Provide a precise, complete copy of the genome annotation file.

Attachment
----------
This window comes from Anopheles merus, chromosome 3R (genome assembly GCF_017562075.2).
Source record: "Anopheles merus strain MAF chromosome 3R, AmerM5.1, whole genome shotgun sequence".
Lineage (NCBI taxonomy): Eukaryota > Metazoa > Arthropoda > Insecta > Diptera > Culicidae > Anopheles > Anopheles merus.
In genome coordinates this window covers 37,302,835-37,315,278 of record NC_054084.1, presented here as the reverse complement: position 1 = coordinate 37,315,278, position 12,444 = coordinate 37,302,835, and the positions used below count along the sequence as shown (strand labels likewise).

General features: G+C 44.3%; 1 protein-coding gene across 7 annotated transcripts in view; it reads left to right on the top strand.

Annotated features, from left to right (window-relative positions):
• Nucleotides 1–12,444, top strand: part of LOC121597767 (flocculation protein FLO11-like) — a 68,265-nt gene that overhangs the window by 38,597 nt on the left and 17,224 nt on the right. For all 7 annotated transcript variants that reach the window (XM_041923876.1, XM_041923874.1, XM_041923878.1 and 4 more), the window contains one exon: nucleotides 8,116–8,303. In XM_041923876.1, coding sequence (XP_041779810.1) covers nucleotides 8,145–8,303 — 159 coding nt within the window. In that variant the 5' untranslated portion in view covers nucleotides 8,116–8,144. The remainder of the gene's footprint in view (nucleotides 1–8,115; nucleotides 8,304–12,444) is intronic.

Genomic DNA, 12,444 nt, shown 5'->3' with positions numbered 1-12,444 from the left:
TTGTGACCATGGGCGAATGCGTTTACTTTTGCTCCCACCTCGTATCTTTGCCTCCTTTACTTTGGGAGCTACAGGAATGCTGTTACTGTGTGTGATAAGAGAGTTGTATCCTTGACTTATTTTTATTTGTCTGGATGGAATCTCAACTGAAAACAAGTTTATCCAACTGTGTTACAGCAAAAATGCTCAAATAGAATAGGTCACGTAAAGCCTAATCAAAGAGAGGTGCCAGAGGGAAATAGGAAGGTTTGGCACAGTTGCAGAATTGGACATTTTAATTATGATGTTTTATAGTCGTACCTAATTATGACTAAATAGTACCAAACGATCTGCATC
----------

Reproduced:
This window comes from Anopheles merus, chromosome 3R (genome assembly GCF_017562075.2).
Source record: "Anopheles merus strain MAF chromosome 3R, AmerM5.1, whole genome shotgun sequence".
Lineage (NCBI taxonomy): Eukaryota > Metazoa > Arthropoda > Insecta > Diptera > Culicidae > Anopheles > Anopheles merus.
In genome coordinates this window covers 37,302,835-37,315,278 of record NC_054084.1, presented here as the reverse complement: position 1 = coordinate 37,315,278, position 12,444 = coordinate 37,302,835, and the positions used below count along the sequence as shown (strand labels likewise).

General features: G+C 44.3%; 1 protein-coding gene across 7 annotated transcripts in view; it reads left to right on the top strand.

Annotated features, from left to right (window-relative positions):
• Nucleotides 1–12,444, top strand: part of LOC121597767 (flocculation protein FLO11-like) — a 68,265-nt gene that overhangs the window by 38,597 nt on the left and 17,224 nt on the right. For all 7 annotated transcript variants that reach the window (XM_041923876.1, XM_041923874.1, XM_041923878.1 and 4 more), the window contains one exon: nucleotides 8,116–8,303. In XM_041923876.1, coding sequence (XP_041779810.1) covers nucleotides 8,145–8,303 — 159 coding nt within the window. In that variant the 5' untranslated portion in view covers nucleotides 8,116–8,144. The remainder of the gene's footprint in view (nucleotides 1–8,115; nucleotides 8,304–12,444) is intronic.

Genomic DNA, 12,444 nt, shown 5'->3' with positions numbered 1-12,444 from the left:
TTGTGACCATGGGCGAATGCGTTTACTTTTGCTCCCACCTCGTATCTTTGCCTCCTTTACTTTGGGAGCTACAGGAATGCTGTTACTGTGTGTGATAAGAGAGTTGTATCCTTGACTTATTTTTATTTGTCTGGATGGAATCTCAACTGAAAACAAGTTTATCCAACTGTGTTACAGCAAAAATGCTCAAATAGAATAGGTCACGTAAAGCCTAATCAAAGAGAGGTGCCAGAGGGAAATAGGAAGGTTTGGCACAGTTGCAGAATTGGACATTTTAATTATGATGTTTTATAGTCGTACCTAATTATGACTAAATAGTACCAAACGATCTGCATC